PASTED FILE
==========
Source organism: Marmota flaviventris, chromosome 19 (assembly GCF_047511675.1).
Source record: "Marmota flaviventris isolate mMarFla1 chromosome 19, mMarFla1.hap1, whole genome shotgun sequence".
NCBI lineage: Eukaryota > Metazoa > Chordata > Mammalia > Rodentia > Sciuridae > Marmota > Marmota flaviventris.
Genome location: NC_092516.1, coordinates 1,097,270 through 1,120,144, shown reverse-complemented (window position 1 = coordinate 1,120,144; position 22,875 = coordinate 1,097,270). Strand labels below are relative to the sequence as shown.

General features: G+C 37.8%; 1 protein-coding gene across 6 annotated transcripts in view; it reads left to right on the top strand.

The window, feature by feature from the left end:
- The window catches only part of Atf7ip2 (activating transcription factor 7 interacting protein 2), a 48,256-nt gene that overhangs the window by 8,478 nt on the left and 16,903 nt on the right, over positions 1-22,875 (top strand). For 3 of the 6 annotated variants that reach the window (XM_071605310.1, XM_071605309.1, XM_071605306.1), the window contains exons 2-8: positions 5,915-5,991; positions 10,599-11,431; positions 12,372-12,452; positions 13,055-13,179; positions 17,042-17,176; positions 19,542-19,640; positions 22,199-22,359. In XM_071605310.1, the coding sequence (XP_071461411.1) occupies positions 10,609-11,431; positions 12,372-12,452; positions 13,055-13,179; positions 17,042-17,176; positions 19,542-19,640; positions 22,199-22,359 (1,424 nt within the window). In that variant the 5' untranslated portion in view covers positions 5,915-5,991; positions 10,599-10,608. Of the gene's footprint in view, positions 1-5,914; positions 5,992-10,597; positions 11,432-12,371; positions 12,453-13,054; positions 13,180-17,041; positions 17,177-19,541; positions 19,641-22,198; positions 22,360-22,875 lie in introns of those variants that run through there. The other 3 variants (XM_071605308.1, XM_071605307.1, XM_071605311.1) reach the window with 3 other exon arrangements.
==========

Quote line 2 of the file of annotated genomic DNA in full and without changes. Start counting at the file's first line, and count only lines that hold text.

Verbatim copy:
Source record: "Marmota flaviventris isolate mMarFla1 chromosome 19, mMarFla1.hap1, whole genome shotgun sequence".